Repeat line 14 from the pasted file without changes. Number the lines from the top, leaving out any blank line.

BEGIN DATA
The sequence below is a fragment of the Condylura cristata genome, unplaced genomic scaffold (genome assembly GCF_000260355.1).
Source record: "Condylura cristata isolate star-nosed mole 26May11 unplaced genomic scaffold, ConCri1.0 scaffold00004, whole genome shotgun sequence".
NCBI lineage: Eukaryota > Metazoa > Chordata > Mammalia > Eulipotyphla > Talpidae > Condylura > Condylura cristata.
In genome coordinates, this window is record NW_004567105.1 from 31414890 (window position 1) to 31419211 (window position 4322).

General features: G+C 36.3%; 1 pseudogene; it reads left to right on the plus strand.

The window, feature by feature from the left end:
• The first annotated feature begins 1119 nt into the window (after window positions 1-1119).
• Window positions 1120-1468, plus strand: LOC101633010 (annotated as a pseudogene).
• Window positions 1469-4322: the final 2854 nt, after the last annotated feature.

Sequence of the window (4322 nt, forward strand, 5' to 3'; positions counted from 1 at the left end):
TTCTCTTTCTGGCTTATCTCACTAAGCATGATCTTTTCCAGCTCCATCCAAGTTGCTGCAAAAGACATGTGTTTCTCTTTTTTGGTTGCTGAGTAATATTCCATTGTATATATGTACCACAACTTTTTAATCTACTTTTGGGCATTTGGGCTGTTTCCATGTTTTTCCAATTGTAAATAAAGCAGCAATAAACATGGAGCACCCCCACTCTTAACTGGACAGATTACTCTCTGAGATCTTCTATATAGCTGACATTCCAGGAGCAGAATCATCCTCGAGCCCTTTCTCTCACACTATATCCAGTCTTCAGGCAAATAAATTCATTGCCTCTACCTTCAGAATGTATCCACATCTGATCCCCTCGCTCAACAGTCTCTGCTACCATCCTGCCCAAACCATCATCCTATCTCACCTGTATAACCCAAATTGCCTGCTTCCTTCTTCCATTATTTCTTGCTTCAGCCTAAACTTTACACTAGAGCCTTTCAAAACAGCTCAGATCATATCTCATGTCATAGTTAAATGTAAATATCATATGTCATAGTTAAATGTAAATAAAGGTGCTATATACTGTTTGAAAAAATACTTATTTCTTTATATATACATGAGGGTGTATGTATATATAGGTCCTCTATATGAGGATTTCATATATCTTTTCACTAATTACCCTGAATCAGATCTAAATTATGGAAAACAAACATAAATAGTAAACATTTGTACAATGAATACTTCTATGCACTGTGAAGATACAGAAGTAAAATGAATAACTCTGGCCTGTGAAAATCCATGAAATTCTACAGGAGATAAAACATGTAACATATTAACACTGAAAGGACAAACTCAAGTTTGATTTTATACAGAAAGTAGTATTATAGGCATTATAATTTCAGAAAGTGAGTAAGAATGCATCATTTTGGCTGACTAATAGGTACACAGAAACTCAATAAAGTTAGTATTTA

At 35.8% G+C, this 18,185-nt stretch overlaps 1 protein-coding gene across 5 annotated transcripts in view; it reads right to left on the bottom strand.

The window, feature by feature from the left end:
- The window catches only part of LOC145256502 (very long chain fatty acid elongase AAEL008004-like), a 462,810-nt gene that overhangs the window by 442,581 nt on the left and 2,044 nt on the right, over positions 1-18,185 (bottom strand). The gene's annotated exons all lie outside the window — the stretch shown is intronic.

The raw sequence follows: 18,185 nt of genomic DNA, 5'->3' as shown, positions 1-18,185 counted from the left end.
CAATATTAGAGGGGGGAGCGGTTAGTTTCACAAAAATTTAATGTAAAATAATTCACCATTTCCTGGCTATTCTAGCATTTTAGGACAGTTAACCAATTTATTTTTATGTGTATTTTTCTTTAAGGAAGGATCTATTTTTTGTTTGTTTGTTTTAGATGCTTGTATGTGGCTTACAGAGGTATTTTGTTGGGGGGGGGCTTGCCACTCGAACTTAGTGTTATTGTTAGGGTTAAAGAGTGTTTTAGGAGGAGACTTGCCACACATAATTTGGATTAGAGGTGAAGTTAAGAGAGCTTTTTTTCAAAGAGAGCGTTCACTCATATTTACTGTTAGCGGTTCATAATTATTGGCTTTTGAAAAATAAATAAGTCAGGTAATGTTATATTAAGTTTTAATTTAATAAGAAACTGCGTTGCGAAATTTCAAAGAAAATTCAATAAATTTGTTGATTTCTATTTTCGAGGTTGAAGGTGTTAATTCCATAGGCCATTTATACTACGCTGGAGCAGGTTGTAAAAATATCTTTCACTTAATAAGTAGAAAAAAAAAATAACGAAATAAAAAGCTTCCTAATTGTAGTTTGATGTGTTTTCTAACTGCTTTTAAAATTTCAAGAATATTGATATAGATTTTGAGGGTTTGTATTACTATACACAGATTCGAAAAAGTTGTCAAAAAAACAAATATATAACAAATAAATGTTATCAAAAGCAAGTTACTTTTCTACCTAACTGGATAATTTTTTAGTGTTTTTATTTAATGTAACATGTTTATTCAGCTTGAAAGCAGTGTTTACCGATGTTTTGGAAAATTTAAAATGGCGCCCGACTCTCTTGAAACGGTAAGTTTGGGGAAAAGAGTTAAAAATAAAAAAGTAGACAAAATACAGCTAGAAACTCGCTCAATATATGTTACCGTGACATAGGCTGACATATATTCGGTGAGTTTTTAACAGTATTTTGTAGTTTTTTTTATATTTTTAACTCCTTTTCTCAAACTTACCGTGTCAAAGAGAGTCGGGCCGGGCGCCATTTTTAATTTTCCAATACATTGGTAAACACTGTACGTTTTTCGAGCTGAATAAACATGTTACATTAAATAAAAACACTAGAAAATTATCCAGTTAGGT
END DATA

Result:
- The window catches only part of LOC145256502 (very long chain fatty acid elongase AAEL008004-like), a 462,810-nt gene that overhangs the window by 442,581 nt on the left and 2,044 nt on the right, over positions 1-18,185 (bottom strand). The gene's annotated exons all lie outside the window — the stretch shown is intronic.